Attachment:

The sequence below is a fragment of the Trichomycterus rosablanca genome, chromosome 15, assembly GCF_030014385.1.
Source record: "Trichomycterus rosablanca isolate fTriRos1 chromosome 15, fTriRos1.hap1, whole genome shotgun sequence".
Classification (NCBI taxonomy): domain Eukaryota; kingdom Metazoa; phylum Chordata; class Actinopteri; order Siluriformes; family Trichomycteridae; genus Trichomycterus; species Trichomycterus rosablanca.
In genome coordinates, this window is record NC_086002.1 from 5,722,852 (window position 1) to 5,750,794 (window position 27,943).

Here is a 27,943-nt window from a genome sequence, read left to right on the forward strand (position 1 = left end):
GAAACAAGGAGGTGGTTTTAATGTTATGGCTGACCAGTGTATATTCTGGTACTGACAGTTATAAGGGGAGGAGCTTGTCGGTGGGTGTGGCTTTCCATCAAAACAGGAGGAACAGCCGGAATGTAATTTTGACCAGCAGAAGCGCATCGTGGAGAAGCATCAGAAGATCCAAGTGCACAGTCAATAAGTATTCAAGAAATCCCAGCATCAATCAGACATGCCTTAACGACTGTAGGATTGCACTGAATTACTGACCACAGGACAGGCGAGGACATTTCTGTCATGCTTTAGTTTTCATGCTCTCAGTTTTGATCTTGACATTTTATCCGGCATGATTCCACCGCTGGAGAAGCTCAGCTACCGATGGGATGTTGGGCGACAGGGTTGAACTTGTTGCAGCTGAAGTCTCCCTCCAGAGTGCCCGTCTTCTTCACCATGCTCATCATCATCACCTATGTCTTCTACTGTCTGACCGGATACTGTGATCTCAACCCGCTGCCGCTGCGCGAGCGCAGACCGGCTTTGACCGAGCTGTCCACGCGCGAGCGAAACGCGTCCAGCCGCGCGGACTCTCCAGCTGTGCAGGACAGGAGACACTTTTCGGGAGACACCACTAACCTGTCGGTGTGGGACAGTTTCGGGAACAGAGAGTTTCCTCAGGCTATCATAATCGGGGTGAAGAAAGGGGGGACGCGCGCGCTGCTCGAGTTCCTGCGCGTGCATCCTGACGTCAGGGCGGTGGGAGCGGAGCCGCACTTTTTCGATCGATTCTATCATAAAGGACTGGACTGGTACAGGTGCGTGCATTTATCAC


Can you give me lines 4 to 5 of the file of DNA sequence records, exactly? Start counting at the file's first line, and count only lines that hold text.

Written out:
In genome coordinates, this window is record NC_086002.1 from 5,722,852 (window position 1) to 5,750,794 (window position 27,943).

Here is a 27,943-nt window from a genome sequence, read left to right on the forward strand (position 1 = left end):